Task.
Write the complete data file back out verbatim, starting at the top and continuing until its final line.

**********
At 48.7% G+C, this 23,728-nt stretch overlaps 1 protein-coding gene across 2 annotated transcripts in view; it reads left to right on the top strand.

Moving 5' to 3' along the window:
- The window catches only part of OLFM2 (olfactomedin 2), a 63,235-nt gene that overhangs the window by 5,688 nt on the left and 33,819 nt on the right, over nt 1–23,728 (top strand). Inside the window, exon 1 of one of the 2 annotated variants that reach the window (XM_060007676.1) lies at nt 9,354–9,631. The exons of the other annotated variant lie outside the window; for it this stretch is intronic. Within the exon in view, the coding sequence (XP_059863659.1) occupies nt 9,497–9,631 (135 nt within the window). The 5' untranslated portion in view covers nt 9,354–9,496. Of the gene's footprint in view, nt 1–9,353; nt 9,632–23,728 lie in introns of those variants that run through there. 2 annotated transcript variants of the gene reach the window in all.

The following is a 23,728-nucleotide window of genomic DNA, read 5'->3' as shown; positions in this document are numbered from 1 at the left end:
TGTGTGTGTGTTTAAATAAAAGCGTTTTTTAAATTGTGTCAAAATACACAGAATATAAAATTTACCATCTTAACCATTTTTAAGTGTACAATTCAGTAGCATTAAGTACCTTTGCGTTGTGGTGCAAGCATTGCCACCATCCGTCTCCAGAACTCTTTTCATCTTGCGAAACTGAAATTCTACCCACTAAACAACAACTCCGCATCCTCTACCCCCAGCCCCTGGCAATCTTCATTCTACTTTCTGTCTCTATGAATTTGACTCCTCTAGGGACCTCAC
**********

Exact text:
At 48.7% G+C, this 23,728-nt stretch overlaps 1 protein-coding gene across 2 annotated transcripts in view; it reads left to right on the top strand.

Moving 5' to 3' along the window:
- The window catches only part of OLFM2 (olfactomedin 2), a 63,235-nt gene that overhangs the window by 5,688 nt on the left and 33,819 nt on the right, over nt 1–23,728 (top strand). Inside the window, exon 1 of one of the 2 annotated variants that reach the window (XM_060007676.1) lies at nt 9,354–9,631. The exons of the other annotated variant lie outside the window; for it this stretch is intronic. Within the exon in view, the coding sequence (XP_059863659.1) occupies nt 9,497–9,631 (135 nt within the window). The 5' untranslated portion in view covers nt 9,354–9,496. Of the gene's footprint in view, nt 1–9,353; nt 9,632–23,728 lie in introns of those variants that run through there. 2 annotated transcript variants of the gene reach the window in all.

The following is a 23,728-nucleotide window of genomic DNA, read 5'->3' as shown; positions in this document are numbered from 1 at the left end:
TGTGTGTGTGTTTAAATAAAAGCGTTTTTTAAATTGTGTCAAAATACACAGAATATAAAATTTACCATCTTAACCATTTTTAAGTGTACAATTCAGTAGCATTAAGTACCTTTGCGTTGTGGTGCAAGCATTGCCACCATCCGTCTCCAGAACTCTTTTCATCTTGCGAAACTGAAATTCTACCCACTAAACAACAACTCCGCATCCTCTACCCCCAGCCCCTGGCAATCTTCATTCTACTTTCTGTCTCTATGAATTTGACTCCTCTAGGGACCTCAC